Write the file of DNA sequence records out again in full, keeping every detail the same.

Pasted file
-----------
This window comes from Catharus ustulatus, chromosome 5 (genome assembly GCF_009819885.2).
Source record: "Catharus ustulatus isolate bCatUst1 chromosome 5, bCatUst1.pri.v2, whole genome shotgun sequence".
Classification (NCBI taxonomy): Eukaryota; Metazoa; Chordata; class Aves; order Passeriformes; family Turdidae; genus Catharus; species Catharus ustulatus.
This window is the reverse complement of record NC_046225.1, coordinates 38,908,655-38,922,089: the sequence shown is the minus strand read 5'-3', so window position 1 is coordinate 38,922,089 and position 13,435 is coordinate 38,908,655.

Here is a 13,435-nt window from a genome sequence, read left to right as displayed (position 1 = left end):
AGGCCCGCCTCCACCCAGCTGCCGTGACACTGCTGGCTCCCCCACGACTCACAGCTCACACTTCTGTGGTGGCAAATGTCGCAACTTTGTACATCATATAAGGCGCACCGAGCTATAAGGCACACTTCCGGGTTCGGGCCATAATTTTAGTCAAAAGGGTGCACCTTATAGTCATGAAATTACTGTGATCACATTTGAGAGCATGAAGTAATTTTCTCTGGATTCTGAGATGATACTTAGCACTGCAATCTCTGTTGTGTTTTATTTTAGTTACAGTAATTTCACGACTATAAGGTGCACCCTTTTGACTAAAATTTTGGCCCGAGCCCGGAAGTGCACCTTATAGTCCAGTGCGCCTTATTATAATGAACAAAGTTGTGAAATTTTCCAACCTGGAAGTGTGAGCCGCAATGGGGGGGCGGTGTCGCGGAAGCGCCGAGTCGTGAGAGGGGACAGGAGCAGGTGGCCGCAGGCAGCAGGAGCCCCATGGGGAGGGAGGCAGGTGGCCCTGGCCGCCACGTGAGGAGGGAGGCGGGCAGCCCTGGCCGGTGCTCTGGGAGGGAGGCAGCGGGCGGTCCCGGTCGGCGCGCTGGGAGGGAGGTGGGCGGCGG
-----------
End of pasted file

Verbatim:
This window comes from Catharus ustulatus, chromosome 5 (genome assembly GCF_009819885.2).
Source record: "Catharus ustulatus isolate bCatUst1 chromosome 5, bCatUst1.pri.v2, whole genome shotgun sequence".
Classification (NCBI taxonomy): Eukaryota; Metazoa; Chordata; class Aves; order Passeriformes; family Turdidae; genus Catharus; species Catharus ustulatus.
This window is the reverse complement of record NC_046225.1, coordinates 38,908,655-38,922,089: the sequence shown is the minus strand read 5'-3', so window position 1 is coordinate 38,922,089 and position 13,435 is coordinate 38,908,655.

Here is a 13,435-nt window from a genome sequence, read left to right as displayed (position 1 = left end):
AGGCCCGCCTCCACCCAGCTGCCGTGACACTGCTGGCTCCCCCACGACTCACAGCTCACACTTCTGTGGTGGCAAATGTCGCAACTTTGTACATCATATAAGGCGCACCGAGCTATAAGGCACACTTCCGGGTTCGGGCCATAATTTTAGTCAAAAGGGTGCACCTTATAGTCATGAAATTACTGTGATCACATTTGAGAGCATGAAGTAATTTTCTCTGGATTCTGAGATGATACTTAGCACTGCAATCTCTGTTGTGTTTTATTTTAGTTACAGTAATTTCACGACTATAAGGTGCACCCTTTTGACTAAAATTTTGGCCCGAGCCCGGAAGTGCACCTTATAGTCCAGTGCGCCTTATTATAATGAACAAAGTTGTGAAATTTTCCAACCTGGAAGTGTGAGCCGCAATGGGGGGGCGGTGTCGCGGAAGCGCCGAGTCGTGAGAGGGGACAGGAGCAGGTGGCCGCAGGCAGCAGGAGCCCCATGGGGAGGGAGGCAGGTGGCCCTGGCCGCCACGTGAGGAGGGAGGCGGGCAGCCCTGGCCGGTGCTCTGGGAGGGAGGCAGCGGGCGGTCCCGGTCGGCGCGCTGGGAGGGAGGTGGGCGGCGG